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Thirty-one nations will boycott a also known as Durban IV

Thirty-one nations will boycott a UN meeting marking the 20th anniversary of the Durban World Conference on Racism — also known as Durban IV — on Wednesday, over concerns that it will veer into open antisemitism as it has in the past.

The first Durban conference — held from August 31 to September 8, 2001, just days before the terror attacks of September 11 — was marked by deep divisions on the issues of antisemitism, colonialism and slavery. The US and Israel walked out of the conference in protest at the tone of the meeting, including over plans to include condemnations of Zionism in the final text.

At the 2009 conference, a speech by Iran’s then-president Mahmoud Ahmadinejad attacking Israel sparked a temporary walkout by many European delegates. This year, Israel’s Ambassador to the UN Gilad Erdan said Friday, a record 31 countries will be skipping the event, over double the number that have done so in the past. “In recent months I have worked for the world to understand that the Durban Conference was fundamentally rotten,” he said in a Monday tweet. “I’m glad many more understand this today.”

The United States, Canada, the UK, Australia, and France are among some of the key nations set to boycott this year’s meeting. 

Vaccines, climate, nuclear deal on General Assembly agenda The highlight of the UN General Assembly, during which world leaders and other top officials deliver addresses from the marble-backed podium, begins on Tuesday in New York and will see a mixture of in-person speeches and pre-recorded video messages sent from around the world.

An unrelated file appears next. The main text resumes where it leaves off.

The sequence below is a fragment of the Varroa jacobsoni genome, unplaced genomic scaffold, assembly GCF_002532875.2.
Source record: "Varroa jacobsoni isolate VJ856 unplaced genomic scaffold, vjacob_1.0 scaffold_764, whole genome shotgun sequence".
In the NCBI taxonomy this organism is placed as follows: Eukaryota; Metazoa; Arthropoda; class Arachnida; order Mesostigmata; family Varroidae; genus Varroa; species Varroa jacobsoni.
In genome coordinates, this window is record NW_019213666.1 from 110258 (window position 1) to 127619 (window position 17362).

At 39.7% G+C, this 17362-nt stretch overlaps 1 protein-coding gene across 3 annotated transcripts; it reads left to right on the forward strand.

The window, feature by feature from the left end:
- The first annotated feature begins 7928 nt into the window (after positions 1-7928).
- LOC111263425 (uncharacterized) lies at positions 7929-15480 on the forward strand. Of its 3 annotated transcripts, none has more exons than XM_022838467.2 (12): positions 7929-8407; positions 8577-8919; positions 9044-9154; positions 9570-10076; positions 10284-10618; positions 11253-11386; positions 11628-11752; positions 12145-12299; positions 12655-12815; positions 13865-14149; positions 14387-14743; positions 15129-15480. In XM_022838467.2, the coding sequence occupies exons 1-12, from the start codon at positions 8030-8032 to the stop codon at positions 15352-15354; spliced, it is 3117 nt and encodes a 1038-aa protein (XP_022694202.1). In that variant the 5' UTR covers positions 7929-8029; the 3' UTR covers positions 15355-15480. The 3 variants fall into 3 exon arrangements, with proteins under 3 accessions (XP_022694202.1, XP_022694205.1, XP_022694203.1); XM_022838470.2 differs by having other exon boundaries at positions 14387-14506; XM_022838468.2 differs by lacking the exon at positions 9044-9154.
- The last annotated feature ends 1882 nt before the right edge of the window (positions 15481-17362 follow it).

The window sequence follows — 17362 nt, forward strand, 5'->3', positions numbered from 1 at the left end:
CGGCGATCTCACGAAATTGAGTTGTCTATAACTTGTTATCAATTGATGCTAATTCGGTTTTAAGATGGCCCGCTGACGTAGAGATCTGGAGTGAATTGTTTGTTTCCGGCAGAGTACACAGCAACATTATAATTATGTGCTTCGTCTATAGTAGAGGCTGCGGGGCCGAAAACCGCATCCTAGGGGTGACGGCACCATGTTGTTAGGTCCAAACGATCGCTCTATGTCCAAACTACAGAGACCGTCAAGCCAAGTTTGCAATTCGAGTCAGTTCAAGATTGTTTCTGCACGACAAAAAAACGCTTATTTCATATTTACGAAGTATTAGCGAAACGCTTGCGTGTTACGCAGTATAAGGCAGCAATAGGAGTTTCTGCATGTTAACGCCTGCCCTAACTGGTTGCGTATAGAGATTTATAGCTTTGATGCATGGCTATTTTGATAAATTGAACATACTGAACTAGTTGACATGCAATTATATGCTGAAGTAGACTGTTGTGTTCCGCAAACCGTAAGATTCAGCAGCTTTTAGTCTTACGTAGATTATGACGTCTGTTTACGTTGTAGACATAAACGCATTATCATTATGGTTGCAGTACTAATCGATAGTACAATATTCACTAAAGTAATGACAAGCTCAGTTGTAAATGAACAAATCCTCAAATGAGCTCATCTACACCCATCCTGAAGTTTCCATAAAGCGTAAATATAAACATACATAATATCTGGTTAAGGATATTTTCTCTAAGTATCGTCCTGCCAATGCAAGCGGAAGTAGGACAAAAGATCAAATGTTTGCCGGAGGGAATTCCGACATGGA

This year’s event and is markedly different from last year’s, which was conducted mostly online due to the COVID-19 pandemic. In addition to the speeches by world leaders, the General Assembly usually also has hundreds of side events, but only a limited number are being held this year, mainly virtually or outside UN headquarters.

These include events on vaccines, on children as invisible victims of the coronavirus and conflict, on multilateralism and democracy, and on global hotspots including Yemen, Somalia, Afghanistan and Iraq. Additionally, the UN Security Council will hold a high-level meeting Wednesday on climate and security.

Afghanistan and other major global challenges are expected to be on the agenda, including the lack of progress on the United States rejoining the 2015 Iran nuclear deal. 

Bennett’s debut

According to a provisional list of speakers for the General Debate, US president Joe Biden will speak on Tuesday morning, in America’s traditional slot as the second speaker of the General Debate.

Prime Minister Naftali Bennett will be another one of at least 83 world leaders who plan on attending in person, according to Turkish diplomat Volkan Bozkir, president of last year’s gathering. Twenty-six leaders applied to speak remotely, Bozkir said earlier this month. Bennett will address the gathering on Monday, September 27.

In his address, Bennett will speak about Israel’s national security and regional issues, according to his office. His remarks will likely focus on Iran’s nuclear program and its support for armed proxy groups. Bennett’s predecessor, Benjamin Netanyahu, was known for making headlines with his speeches on the Iranian nuclear threat at the UN General Assembly, often using cardboard graphics and other props to get his point across.

Israel’s regional partners will also be represented, according to the provisional list. Egypt and Jordan will send their heads of state, while the foreign ministers of Israel’s new Gulf allies Bahrain and the United Arab Emirates, will speak.

Palestinian Authority President Mahmoud Abbas and new Iranian president Ebrahim Raisi are both sending prerecorded addresses to be broadcast at the event.

Lazar Berman